I've always wondered how a particular logo develops a cachet. Is it, as the jargon goes now, an 'organic' development, or is it carefully orchestrated? I'm leaning toward the latter.
Just to pick one example, how did Hollister got to be the thing to wear? I just looked it up (thanks wikipedia) and found out it is a A&F brand, not a surf board shop whose logo happened to catch on. Ah, nothing like aggressive, targeted marketing to make us all want to be seen in a casual yet carefully crafted look.
How's this related to sense-of-place? I've always wondered whether a place-logo could become fashionable and whether that would that help the youth of that area better appreciate their home place. It would be far better if they came to appreciate it, well, 'organically' but I'm not above thinking that youth fashion could be an ally. Can you see, say a "Superior East" logo catching on?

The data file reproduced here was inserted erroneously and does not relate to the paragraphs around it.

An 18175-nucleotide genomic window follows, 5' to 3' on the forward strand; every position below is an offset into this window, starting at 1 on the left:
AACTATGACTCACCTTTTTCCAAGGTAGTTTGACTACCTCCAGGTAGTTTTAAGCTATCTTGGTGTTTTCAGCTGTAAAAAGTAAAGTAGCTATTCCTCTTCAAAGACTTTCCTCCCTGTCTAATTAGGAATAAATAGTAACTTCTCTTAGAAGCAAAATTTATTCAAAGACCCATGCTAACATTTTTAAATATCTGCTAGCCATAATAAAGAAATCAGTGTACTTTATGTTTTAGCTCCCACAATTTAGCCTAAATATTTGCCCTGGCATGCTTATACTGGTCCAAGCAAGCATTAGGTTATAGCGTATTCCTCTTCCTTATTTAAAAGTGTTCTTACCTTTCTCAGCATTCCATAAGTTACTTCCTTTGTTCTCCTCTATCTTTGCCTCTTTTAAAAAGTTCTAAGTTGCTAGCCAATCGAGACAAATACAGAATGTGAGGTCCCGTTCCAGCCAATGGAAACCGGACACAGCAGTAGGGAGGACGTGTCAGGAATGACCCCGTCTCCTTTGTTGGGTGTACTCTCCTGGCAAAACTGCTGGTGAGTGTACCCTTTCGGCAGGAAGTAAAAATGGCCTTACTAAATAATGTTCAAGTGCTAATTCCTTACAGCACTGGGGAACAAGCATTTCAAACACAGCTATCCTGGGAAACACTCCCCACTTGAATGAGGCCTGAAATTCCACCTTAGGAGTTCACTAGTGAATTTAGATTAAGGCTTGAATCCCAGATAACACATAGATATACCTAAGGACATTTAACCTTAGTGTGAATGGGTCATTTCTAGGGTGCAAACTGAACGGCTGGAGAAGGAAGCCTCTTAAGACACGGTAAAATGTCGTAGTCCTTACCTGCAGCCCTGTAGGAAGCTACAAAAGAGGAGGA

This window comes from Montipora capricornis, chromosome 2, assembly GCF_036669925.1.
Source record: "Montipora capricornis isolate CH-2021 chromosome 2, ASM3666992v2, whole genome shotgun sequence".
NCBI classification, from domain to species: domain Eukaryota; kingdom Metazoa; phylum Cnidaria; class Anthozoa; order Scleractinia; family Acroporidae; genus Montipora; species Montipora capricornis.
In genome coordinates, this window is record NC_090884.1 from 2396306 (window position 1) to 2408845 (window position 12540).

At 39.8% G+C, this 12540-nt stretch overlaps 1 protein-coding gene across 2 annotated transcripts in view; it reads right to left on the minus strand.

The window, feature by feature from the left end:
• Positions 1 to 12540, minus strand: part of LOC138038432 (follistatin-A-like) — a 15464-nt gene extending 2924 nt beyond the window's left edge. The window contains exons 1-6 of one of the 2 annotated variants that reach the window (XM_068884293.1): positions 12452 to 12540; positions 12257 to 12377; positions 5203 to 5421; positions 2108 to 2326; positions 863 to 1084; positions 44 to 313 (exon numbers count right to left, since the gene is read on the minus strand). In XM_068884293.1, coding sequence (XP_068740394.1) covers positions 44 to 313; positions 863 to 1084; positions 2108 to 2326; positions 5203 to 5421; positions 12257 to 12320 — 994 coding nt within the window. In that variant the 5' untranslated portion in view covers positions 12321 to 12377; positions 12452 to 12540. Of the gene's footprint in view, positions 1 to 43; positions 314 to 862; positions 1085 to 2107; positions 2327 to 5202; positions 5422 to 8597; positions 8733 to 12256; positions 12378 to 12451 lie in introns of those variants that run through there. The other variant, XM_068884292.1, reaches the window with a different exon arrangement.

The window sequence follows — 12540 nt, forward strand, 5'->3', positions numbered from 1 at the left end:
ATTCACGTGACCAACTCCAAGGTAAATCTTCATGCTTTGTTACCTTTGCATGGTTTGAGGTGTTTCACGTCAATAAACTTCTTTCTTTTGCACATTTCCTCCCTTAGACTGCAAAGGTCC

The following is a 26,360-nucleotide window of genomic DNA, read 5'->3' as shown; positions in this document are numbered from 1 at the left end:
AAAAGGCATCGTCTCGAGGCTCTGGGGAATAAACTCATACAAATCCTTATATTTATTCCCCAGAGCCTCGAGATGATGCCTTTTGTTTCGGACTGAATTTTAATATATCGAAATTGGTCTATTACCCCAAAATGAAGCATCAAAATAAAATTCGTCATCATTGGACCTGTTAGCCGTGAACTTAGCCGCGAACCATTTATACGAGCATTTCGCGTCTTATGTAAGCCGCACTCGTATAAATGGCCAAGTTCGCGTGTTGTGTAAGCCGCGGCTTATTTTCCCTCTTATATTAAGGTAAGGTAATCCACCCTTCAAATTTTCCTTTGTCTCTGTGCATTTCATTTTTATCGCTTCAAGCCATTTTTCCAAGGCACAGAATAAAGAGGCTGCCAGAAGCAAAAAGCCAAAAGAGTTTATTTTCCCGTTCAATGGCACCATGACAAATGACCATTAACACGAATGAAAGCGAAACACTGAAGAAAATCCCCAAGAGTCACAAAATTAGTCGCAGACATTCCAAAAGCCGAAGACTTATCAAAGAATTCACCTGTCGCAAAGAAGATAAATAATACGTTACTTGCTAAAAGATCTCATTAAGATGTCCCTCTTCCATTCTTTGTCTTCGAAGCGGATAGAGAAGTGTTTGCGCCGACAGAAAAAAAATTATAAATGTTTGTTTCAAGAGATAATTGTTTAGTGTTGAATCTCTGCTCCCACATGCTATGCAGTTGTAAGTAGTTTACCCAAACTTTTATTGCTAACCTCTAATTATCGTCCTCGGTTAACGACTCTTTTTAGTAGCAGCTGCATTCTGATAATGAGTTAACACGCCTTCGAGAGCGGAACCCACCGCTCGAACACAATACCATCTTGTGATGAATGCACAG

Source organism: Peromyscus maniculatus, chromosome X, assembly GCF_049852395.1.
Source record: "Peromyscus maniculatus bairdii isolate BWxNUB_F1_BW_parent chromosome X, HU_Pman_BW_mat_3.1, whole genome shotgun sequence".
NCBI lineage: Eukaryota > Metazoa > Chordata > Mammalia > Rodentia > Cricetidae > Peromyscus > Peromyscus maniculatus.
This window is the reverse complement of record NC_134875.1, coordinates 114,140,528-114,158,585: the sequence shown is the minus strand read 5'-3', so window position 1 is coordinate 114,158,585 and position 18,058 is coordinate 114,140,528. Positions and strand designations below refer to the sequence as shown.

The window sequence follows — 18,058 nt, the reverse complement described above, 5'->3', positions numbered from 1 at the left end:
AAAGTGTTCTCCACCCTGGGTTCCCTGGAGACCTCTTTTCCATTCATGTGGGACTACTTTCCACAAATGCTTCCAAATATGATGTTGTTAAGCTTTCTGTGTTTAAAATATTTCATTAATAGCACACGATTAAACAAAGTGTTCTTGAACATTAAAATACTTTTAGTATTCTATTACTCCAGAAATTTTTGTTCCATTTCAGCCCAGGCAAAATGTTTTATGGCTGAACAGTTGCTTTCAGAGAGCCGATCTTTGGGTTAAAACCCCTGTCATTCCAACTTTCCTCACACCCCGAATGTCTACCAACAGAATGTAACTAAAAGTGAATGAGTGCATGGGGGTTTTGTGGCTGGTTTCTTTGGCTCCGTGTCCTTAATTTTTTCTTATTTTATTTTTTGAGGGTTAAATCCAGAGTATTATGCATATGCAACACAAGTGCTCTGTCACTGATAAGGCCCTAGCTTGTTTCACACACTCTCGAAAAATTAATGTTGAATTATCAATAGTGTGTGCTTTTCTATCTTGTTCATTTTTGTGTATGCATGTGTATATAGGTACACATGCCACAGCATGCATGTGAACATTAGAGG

Thus I was excited by the a recent news story that Nautica was bringing out a line of clothing inspired by Sleeping Bear Dunes. I thought maybe we'd see kids around the country wearing a logo related to northern Michigan. Alas, it was instead that the colors of the new lineup were inspired by Lake Michigan shorelines -- sand dune tan, lake blue and Coast Guard orange. The Sleeping Bear Dunes name got into a new set of trade publications but I'm still waiting for the fashionable logo to come out and catch on on its own. I really don't think I want a fashion label to come in and force it.